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Michel Chion (Sorbonne Nouvelle), "From Sound Procession to Sound Traveling: A Musical, Literary, and Cinematic Story"

Friday, December 4, 2015 -
4:00pm to 6:00pm
Humanities Center Board Room

The theme of sound or musical procession (sounds that move relative to a stationary observer) played an important role in theater, opera, and music, but also in literature, from the eighteenth century and especially in the nineteenth century. A related theme that appears in music and sound in cinema during the twentieth century is that of sound traveling (sounds perceived  by a moving observer). Sound traveling in cinema is always problematic because it does not obey the laws of visual traveling, especially because 90% of sounds are evolutionary events or passengers, while 90% of visible things are static and durable. Sound traveling also presents the problem of real location of sounds in space, locations that do not strictly "obey" the displacement of sources. We will study these issues in films of the early sound era and in recent films in "one shot," where sound traveling made a reappearance and created new perceptions that do not reproduce human perception: Birdman (2014) by Inarritu, and Victoria (2015) by Sebastian Schipper and others.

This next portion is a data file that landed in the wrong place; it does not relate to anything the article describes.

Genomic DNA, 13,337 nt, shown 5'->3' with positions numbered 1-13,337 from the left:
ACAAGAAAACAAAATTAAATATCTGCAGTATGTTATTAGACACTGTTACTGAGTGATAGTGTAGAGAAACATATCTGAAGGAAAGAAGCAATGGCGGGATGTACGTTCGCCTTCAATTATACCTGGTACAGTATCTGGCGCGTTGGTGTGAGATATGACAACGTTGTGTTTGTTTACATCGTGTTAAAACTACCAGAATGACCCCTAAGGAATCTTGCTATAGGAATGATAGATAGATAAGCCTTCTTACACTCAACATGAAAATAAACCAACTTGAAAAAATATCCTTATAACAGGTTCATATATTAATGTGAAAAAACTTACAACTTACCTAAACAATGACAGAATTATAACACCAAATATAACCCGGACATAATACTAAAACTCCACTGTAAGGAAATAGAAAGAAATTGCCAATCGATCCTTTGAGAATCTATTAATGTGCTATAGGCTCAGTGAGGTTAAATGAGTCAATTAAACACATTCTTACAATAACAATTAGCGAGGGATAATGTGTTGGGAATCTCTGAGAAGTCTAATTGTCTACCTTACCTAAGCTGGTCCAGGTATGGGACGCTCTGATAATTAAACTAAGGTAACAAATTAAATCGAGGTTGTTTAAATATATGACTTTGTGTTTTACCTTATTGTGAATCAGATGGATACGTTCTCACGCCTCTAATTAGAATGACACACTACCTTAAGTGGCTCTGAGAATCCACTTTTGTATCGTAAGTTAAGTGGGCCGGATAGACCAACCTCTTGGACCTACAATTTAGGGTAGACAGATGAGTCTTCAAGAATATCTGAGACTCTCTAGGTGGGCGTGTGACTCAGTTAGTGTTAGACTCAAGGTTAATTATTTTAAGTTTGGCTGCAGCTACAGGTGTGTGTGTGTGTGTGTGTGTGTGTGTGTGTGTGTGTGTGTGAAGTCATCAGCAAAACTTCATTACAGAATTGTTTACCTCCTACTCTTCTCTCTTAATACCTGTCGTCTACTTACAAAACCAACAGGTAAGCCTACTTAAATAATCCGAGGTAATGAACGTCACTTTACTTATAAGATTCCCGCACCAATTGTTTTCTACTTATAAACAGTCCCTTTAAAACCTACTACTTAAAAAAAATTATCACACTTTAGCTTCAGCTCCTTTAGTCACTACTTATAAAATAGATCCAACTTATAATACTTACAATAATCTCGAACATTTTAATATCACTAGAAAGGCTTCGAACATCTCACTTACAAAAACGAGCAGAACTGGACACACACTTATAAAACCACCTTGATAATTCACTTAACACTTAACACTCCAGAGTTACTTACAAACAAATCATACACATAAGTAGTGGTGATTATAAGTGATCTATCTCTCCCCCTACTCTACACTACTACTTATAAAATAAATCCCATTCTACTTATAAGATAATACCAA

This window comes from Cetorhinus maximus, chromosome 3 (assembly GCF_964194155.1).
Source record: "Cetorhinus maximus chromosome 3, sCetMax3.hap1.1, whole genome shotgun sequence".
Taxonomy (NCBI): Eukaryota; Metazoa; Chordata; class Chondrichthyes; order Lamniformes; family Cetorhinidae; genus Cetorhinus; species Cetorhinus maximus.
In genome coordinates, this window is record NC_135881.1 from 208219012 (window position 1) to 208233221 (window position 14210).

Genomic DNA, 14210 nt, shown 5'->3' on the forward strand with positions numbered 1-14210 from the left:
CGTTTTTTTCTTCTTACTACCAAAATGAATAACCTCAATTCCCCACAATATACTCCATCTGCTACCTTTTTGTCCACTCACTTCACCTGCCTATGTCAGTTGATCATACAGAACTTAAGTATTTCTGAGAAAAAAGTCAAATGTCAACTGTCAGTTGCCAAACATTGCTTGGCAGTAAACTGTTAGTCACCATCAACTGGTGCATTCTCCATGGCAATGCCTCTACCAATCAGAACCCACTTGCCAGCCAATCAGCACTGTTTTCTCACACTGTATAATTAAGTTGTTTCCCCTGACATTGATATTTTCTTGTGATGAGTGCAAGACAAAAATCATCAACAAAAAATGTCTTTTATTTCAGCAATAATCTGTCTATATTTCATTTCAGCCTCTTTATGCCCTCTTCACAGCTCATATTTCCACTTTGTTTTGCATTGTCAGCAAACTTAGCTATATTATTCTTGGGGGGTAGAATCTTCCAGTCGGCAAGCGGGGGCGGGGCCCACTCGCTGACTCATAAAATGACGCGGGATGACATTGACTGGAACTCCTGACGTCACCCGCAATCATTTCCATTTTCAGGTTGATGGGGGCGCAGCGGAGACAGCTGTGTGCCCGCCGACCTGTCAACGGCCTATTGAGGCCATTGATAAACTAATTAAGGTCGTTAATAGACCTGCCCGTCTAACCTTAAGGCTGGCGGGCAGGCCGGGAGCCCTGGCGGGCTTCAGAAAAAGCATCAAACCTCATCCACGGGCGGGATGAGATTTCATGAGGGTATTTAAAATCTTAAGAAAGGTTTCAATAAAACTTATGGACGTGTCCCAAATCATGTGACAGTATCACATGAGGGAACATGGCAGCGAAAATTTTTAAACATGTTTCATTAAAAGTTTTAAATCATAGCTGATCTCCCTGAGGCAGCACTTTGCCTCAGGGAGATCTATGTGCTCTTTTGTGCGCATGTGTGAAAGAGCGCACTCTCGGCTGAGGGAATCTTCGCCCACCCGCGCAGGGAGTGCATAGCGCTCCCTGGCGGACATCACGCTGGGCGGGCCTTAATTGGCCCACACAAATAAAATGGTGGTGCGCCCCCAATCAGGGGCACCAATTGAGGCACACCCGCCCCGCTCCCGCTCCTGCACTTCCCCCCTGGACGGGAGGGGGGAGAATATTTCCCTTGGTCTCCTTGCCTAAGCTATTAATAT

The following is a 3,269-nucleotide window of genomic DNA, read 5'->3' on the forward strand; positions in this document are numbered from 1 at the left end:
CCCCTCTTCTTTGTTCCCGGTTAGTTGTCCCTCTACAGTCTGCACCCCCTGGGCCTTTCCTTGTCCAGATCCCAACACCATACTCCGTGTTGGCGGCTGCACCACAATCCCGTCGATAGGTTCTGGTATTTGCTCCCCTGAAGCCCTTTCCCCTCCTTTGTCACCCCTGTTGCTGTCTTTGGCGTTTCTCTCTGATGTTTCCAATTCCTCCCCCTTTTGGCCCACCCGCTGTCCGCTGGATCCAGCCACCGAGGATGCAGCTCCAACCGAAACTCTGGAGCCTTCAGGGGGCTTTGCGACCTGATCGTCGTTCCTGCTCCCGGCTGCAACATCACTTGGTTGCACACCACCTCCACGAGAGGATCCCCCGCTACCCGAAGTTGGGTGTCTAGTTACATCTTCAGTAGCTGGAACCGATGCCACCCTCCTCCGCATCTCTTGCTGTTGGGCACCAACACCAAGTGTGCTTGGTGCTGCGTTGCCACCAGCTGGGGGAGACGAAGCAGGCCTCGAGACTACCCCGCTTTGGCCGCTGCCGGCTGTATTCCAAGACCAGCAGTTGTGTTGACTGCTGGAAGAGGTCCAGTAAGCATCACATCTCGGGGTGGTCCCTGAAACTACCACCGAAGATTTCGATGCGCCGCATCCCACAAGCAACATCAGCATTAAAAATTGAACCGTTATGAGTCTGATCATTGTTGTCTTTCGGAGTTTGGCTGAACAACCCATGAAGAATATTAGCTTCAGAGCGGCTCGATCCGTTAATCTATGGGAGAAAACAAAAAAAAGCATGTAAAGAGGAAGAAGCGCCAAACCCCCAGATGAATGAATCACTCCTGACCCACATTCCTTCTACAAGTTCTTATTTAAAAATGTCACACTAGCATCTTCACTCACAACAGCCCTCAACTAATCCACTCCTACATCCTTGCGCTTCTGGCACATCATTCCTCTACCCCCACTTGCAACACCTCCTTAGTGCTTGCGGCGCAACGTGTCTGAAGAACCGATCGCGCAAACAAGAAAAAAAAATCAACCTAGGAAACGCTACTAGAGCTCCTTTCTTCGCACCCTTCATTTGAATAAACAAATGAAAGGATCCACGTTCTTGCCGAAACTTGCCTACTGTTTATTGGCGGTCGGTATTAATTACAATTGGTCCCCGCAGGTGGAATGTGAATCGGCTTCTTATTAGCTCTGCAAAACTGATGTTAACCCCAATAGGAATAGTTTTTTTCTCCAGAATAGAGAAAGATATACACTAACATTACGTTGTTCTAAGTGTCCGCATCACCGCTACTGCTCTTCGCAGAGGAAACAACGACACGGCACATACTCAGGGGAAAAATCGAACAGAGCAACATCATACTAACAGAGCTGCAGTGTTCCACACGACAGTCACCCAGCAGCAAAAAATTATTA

Composer of musique concrete (also called "acousmatic"), Chion has created forty works for fixed sounds on audio support—some large, including a requiem, several "melodrama," suites, and symphonies, as well as directing several short films. Chion has written on musique concrete, romantic and modern music, film, "audio-logo-vision" and "acoulogie," as well as Tati, Chaplin, Tarkovsky, Kubrick, Malick, and Lynch. Chion has taught at Conservatory, IDHEC Paris 3 Sorbonne Nouvelle, the ESEC, the DAVI of Lausanne, Music and Research, and the University of Buenos Aires (where he is Honorary Professor).    

Audience: 
General Public
Faculty/Staff
Event Sponsor: 
Material Imagination, Humanities Center, Department of Art & Art History, Department of English
Contact Email: 
tackett@stanford.edu